So, I would like to ask your opinion and maybe a possible solution. I've heard that he will probably grow out of it, but I've also seen 6,7,8 or more year old dogs still acting like this. Thanks for your input.



 

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Just chalk it up to STUPID HUMANS :roll: ....you just keep up the good work with his socialization and OB Training :wink: ...it is a persons lack of intelligence that makes them react like that..
 

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I used to have a Cocker Spaniel and I used to take her to obediance shows. At that time, Judges wanted a little more control on a dogs enthusiasm. I was concerned about this but she won first place at this particular show. When the judge came up to congratulate me, I told him that I didn't think she would win because she was always wiggeling her tail. The Judge laughed and said the one thing you cannot control in this world is a Cocker Spaniel's tail, it is always happy. To me, this sounds like your dog. Your dog is always happy and is just showing this to people and other dogs when he sees them. Just make sure that he is on a short enough lead that he cannot jump to them and as you pass people with concerned looks, just smile and say with piride in your voice, " he loves people". You would be surprosed to see how many people will stop to talk about it.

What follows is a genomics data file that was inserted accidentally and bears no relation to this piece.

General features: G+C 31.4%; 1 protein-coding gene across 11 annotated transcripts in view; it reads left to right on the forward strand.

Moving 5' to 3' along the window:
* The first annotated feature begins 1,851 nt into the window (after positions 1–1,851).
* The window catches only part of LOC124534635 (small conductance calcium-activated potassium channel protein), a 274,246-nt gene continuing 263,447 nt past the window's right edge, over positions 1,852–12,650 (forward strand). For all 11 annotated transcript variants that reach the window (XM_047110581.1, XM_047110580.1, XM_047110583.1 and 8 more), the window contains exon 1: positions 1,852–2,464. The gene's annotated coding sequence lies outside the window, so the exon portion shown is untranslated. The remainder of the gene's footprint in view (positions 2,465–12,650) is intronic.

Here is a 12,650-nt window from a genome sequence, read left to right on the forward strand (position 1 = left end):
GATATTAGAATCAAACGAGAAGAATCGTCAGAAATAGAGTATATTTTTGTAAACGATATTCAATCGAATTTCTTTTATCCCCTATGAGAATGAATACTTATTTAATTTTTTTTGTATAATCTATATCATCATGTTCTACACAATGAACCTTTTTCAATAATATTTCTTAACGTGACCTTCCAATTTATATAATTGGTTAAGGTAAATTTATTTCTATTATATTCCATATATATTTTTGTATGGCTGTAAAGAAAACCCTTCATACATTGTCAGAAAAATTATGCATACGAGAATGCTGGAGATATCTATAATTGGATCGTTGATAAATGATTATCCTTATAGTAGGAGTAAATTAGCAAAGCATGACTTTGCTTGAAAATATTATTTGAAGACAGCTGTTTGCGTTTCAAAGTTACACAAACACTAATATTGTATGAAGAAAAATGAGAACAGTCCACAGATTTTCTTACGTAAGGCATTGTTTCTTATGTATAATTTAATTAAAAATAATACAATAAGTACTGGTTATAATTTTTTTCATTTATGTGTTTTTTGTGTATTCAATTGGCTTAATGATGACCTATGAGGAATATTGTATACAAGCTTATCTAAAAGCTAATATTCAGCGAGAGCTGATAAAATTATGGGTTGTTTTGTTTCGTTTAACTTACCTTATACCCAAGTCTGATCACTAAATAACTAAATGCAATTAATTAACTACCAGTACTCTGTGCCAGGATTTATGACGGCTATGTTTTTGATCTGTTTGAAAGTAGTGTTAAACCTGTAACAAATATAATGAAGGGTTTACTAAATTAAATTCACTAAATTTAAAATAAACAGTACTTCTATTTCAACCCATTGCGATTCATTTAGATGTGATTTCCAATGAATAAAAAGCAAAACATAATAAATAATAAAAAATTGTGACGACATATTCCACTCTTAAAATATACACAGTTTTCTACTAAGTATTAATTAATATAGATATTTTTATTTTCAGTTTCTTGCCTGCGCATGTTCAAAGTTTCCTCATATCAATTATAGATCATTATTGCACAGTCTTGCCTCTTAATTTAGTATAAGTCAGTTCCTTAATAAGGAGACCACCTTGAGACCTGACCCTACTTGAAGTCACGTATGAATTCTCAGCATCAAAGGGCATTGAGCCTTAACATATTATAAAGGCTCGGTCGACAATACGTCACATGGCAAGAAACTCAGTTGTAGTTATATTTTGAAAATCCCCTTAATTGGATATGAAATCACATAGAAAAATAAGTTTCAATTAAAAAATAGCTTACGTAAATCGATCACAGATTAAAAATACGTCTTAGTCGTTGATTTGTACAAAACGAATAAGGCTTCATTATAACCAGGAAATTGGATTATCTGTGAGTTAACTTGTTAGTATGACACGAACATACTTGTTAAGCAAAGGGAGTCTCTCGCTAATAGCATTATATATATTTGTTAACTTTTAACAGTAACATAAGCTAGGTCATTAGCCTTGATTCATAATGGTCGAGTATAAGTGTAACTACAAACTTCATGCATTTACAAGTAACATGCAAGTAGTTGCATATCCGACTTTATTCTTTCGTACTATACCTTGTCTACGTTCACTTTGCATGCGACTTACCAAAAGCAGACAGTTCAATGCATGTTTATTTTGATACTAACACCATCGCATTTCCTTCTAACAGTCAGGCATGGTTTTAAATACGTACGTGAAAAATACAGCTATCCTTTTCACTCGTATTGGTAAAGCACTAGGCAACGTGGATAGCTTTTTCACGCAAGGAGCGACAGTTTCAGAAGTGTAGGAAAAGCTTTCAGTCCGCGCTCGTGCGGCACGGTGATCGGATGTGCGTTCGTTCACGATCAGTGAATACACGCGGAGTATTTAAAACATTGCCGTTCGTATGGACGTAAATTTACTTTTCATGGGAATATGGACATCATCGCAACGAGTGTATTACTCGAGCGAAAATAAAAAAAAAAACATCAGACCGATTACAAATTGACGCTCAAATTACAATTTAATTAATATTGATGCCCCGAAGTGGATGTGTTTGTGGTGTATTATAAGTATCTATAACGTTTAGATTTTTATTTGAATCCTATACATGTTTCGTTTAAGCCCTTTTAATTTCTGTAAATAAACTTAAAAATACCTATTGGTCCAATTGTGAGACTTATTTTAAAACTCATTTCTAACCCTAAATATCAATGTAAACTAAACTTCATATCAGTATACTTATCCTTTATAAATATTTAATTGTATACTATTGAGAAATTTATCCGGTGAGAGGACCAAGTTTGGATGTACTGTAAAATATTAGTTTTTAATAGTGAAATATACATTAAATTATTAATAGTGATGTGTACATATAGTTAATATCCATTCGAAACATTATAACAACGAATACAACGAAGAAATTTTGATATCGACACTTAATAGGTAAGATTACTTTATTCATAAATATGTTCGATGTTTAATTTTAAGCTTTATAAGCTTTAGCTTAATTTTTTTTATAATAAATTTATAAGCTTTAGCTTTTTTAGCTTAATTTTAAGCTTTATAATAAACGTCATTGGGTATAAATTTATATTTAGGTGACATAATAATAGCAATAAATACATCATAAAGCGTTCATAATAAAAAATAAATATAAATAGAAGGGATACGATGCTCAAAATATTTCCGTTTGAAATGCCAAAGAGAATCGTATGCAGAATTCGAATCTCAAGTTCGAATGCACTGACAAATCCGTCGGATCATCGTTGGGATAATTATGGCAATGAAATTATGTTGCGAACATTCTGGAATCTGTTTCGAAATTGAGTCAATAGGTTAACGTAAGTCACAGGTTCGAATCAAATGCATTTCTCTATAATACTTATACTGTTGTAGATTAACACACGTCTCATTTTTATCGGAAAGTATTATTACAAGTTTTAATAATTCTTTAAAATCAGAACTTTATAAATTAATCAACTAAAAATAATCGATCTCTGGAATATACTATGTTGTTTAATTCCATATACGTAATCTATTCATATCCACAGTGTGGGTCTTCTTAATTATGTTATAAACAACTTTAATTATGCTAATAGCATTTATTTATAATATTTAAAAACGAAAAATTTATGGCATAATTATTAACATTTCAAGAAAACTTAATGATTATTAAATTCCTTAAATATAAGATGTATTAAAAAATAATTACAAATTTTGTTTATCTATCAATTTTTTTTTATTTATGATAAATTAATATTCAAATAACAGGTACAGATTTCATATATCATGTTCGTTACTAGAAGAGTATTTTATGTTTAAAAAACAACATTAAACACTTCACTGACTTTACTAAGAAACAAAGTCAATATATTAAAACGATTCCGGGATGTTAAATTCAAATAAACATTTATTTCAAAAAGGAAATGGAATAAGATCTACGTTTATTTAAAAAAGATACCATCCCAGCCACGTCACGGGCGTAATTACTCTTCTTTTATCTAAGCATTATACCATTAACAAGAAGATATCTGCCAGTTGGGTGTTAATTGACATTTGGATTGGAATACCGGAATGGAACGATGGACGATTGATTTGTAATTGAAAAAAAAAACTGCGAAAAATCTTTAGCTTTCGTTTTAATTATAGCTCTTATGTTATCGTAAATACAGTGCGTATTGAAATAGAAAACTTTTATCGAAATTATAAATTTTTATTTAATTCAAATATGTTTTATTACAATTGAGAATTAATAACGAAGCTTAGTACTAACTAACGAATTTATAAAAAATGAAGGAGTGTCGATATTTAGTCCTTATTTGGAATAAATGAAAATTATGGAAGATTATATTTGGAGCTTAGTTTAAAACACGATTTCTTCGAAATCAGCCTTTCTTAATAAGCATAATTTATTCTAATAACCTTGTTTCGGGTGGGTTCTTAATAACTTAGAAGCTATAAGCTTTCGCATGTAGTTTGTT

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Why not use an actual training collar instead of the gentle leader? Get it fitted properly by a good obedience instructor and practice using it. Also, his reaction to other dogs and people was most likely how he learned to behave in order to get reinforcement from you. This was probably unintentionally learned during the socialization stage since he was responding in a non-agressive manner you showed you were happy with him. It is possible that he reacts the way he does to seek that attention subconsciously or perhaps he is just a really friendly dog. :) If you want him to stop trying to lick everyone you need to watch for the signs where he is gearing up to start the attempt. When he starts you have to distract him and refocus him on you.

Good luck.
 

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Titus was the same way until OB training, now when he has his pinch collar on and we are walking one quick "No" and he calms right down and refocus' on me instead of the other people or dogs, and if he doesn' then he gets a No and a pop of the collar, but anymore it is just a verbal cue. He knows that he has to stay focused until I tell him it is ok to act like a nut.... normally with the verbal "Ok Titus" as soon as he hears that he is off to the races...LOL!! good luck and just keep working on his Obedience training (OB)